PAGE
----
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M. A. Brennan2 1. This document is FCS 9257, one of a series of the Family Youth and Community Sciences Department, Florida Cooperative Extension Service, Institute of Food and Agricultural Sciences, University of Florida. Original publication date July 2006. Reviewed: January 2009. Visit the EDIS Web Site at http://edis.ifas.ufl.edu. 2. M. A. Brennan, assistant professor, Department of Family, Youth and Community Sciences, Cooperative Extension Service, Institute of Food and Agricultural Sciences, University of Florida, Gainesville, FL, 32611. This paper is part of a series of discussions on community development. This series includes specialized papers on leadership development, civic engagement, community action, and other topics important to the development of community. In the process of community development, it is important to identify positions, organizations, and individuals of power. All types of power can serve as a source of empowerment for local collective action or in more negative settings as a significant obstacle to the emergence of community agency, or the capacity for local of communities to act (Hyman, et al., 2001; Brennan, 2006). There are several ways that extension and other change agents can identify these power structures. One useful method is the reputational approach. Another widely used method for identifying community power structures is the reputational approach. As opposed to other methods that use publicly accessible date (e.g., directories, listings), this approach is based on the selection of knowledgeable community citizens who provide lists of people holding power. These power holders are then ranked according to their reputation for holding power and influencing local decision-making. This method for identifying power is based on several assumptions. Included are the belief that: 1. Power is present and involved in all social relationships; 2. A person's reputation is an indicator of their potential to influence community issues or the resources they control; 3. Local citizens know who has power as a result of their reputations; and 4. We cannot identify power holders simply by knowing who participates in meetings or holds offices. Those who hold power are sometimes concealed.
IFAS Community Development: Identifying Local Power Structures, The Reputational Approach 2 To identify leaders and power holders through this method, a series of steps can be taken. Included are: 1. Identify community residents who are knowledgeable of local life, history, and major events that have taken place. These can include a variety of people from the media, local government, business community, and nonprofit sectors; 2. Ask these people in the know to list all people they believe hold power in the community; 3. Compile a list of all people listed as power holders by local residents. This can also be further broken up to specify different areas, such as people holding power in the business sector, religious community, and other areas; 4. Give the lists of power holders back to each local residents who provided input and ask them to select the most powerful person; 5. Summarize the names of the reputed power holders for each area studied. The list of people is the community power pool. This pool of power holders is made up of those mentioned "several" timesthose with the votes are the top actors. 6. Check the reliability of the list. Go to the top identified people and ask them about their role in the community and their ability to shape local decision-making. You can also ask them who they think holds power locally. Their responses should more or less replicate the existing list; if not, they will add new names to the pool. This method generally identifies both visible leaders and those operating behind the scenes. It also identifies people with economic sway, elected officials, professionals at a variety of levels, and political leaders. As with all methods for assessing local power, this method has distinct advantages and disadvantages. Among the advantages to consider when using this method are: 1. This method identifies a wide scope of visible and concealed power holders; 2. Has the potential to determine power holders who influence local life in multiple areas at the same time (influencing both business and government issues); and 3. Is a relatively easy to conduct and a fairly inexpensive method to use. Correspondingly some of the disadvantages of this method are: 1. Reputational leaders may or may not actually exercise power. While they may have social status and power in the community, they may not directly influence any local decision making; 2. This method tends to identify elitist structure of the community, but sometimes fails to identify specialized power holders. In many cases, there are people on the margins of community life who arise only for specific issues. 3. This method assumes local citizens who identify and rank power holders are indeed knowledgeable of locallife and influences over decision-making. Brennan, M. A. (2006). Identifying Local Power Structures to Facilitate Leadership and Community Development. Gainesville, FL: Cooperative Extension Service, Institute of Food and Agricultural Sciences, University of Florida. EDIS. Publication number: FCS 9238/FY816. Boulding, K. (1989). The Three Faces of Power. Sage Publications: Thousand Oaks, CA.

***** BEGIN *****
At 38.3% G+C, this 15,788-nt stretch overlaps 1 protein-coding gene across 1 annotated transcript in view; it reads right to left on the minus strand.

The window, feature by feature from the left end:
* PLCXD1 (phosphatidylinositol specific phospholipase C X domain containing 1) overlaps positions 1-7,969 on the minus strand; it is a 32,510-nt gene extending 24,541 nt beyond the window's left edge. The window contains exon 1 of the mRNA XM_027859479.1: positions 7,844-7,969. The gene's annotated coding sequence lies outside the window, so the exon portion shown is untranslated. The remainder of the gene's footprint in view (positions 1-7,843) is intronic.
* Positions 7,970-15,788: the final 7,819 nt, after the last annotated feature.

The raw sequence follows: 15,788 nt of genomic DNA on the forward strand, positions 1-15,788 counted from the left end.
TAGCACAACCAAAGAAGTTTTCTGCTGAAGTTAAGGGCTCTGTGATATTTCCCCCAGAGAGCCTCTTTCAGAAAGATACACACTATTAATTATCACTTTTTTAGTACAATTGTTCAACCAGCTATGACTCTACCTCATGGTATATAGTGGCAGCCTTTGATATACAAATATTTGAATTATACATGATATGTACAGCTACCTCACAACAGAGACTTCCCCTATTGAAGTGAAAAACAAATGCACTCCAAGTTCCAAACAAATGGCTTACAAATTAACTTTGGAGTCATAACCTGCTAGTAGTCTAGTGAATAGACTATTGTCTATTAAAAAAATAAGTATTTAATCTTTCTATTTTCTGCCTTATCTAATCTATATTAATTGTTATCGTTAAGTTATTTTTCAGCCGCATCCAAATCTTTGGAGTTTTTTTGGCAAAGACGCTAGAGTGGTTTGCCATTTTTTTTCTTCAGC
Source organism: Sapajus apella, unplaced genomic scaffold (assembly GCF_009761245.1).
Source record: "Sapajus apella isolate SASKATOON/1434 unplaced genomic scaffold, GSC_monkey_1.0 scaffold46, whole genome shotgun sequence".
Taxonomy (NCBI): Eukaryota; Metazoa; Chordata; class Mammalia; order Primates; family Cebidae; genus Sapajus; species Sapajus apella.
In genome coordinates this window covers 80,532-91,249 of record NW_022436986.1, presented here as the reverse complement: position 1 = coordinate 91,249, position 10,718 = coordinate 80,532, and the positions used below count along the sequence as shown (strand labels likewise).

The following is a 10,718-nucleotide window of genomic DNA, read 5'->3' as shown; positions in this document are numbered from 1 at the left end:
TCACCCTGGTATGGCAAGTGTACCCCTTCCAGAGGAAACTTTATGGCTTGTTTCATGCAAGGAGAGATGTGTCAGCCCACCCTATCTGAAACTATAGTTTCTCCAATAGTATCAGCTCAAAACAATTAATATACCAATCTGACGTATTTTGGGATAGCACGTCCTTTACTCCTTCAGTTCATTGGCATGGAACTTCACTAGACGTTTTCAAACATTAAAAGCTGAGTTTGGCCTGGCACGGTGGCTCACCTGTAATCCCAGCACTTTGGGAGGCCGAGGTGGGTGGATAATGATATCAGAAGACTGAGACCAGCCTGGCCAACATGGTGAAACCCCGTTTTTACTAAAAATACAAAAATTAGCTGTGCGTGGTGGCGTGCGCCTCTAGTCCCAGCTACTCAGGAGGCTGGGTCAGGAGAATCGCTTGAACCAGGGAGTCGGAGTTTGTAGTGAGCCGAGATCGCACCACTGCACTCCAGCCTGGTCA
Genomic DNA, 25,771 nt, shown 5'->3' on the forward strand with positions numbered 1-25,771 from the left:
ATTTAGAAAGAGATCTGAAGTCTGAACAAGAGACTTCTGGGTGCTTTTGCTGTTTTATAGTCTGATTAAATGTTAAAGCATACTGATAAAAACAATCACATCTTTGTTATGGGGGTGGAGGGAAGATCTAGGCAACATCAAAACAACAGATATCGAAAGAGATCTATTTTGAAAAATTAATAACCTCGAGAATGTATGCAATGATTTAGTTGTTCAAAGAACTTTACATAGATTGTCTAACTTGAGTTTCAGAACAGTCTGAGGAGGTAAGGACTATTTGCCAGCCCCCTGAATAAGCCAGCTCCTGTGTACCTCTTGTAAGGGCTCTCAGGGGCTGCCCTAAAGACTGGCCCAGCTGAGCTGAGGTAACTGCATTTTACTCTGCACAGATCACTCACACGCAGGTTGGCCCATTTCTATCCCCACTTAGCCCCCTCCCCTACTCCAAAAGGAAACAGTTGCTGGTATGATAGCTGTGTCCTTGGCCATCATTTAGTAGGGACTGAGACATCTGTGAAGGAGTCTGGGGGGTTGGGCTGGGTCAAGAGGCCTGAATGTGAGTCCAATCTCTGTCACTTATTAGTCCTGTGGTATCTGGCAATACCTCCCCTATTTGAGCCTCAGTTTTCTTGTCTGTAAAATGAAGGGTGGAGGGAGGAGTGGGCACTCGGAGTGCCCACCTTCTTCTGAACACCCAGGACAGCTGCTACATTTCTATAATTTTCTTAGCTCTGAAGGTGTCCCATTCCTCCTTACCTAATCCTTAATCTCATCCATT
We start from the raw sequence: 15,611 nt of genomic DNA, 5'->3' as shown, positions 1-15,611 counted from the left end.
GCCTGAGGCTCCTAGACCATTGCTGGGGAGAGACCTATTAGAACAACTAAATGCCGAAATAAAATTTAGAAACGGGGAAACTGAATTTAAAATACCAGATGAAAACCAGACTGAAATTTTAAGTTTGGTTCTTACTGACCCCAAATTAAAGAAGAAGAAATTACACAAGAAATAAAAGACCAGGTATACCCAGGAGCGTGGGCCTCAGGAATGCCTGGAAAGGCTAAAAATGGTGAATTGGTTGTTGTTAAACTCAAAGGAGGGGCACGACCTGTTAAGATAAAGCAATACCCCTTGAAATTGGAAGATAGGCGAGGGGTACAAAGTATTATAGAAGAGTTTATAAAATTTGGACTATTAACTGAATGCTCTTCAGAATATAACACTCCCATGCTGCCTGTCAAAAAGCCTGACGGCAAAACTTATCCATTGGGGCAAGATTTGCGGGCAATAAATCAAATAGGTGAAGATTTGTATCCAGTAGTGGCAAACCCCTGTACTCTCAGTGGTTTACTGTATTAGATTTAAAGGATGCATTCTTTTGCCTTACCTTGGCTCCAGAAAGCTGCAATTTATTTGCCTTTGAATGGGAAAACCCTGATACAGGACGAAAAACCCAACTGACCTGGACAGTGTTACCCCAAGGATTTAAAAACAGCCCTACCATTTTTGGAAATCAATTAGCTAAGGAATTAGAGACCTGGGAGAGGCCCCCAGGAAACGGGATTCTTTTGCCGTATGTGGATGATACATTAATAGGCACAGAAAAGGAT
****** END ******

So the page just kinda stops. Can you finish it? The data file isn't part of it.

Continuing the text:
IFAS Community Development: Identifying Local Power Structures, The Reputational Approach 3 Hyman, D., J. McKnight, & F. Higdon. (2001). Doing Democracy: Conflict and Consensus Strategies for Citizens, Organizations, and Communities. Erudition Press: North Chelmsford, MA.